Wednesday, June 17, 2009

RON

If you read the news, the goverment will stop subsidizing RON 97 fuel and instead is introducing RON 95 fuel. I bet most of you have no idea what RON is, and most of you drivers out there, don't even read the driver's manual.




The most common type of octane rating worldwide is the Research Octane Number (RON). RON is determined by running the fuel in a test engine with a variable compression ratio under controlled conditions, and comparing the results with those for mixtures of iso-octane and n-heptane.The octane rating is a measure of the resistance of gasoline and other fuels to detonation (engine knocking) in spark-ignition internal combustion engines. High-performance engines typically have higher compression ratios and are therefore more prone to detonation, so they require higher octane fuel. A lower-performance engine will not generally perform better with high-octane fuel, since the compression ratio is fixed by the engine design. Okay these I stole from wiki.




To put it simply, if the engine has a high compression ratio, which is common for high performance cars, it will need a high RON fuel so that it won't explode in pieces. If the car has low compression ratio, which means common for normal cars, it will only uses low RON fuel. However most modern high performance cars has sensors to detect the RON of fuel you can use, so it will adjust the engine so that it won't explode into pieces. However it all depends how the manufacturers design their engine. Most Japanese car in Japan run on RON 95, European cars are tuned to run on RON97/98 but most cars in the US happily run on RON 87.



In Malaysia, the petrol operator will ask "minyak baru or minyak lama" which is actually RON 92 or RON 97. Nothing wrong with the RON 92 except its much cheaper due to lower octane rating, its not old, its made as the same time as RON 97. The exception of Petronas who only sells RON 97. I guess they would change after this by offering a RON 95.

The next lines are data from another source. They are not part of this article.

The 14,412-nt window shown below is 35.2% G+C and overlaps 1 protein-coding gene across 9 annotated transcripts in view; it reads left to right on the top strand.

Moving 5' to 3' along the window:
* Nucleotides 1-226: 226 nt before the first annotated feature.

This is a list I stole at Motortrader. It shows almost all of the vehicles in Malaysia and the fuels that we can use. Surprisingly all of Honda Model's in Malaysia that is bought at Honda, can run on RON 92 fuel, even Mercedes Benz C,E, and S class are able to run on RON 92 too. Proton car's however needs to use at least RON 95 fuel, which includes all of its car's in its stable. All of Perodua cars with the exception of Nautica, since its not listed can use RON 92 fuel. I checked in my manual, my Viva can run as low as RON 90. Imagine the amount of money you saved by using RON 92 instead of RON 97. Caltex and BHP are the petrol station that claims all of its fuel is the same quality and the same amount of detergent or additives. Shell and Mobil/Esso however advertised their RON 97 as being higher quality, and more fuel saving than their RON 92. If you are not picky with the Brand of petrol you use, might as well use a fuel that matches the minimum of your engine requirements. Using higher octane fuel will not make a difference if your car requires only RON 92 0r RON 95. However older cars may need to use a higher RON to prevent the engine from knocking itself to pieces



In conclusion, open lah your car manual and look at the back or at the index to find out the minimum requirement of your car. Heck you might find things about your car that you did not it can do, like the decondensation button to clear up your front windshield or the heating element on the rear windows to clear the rear window from condensation.

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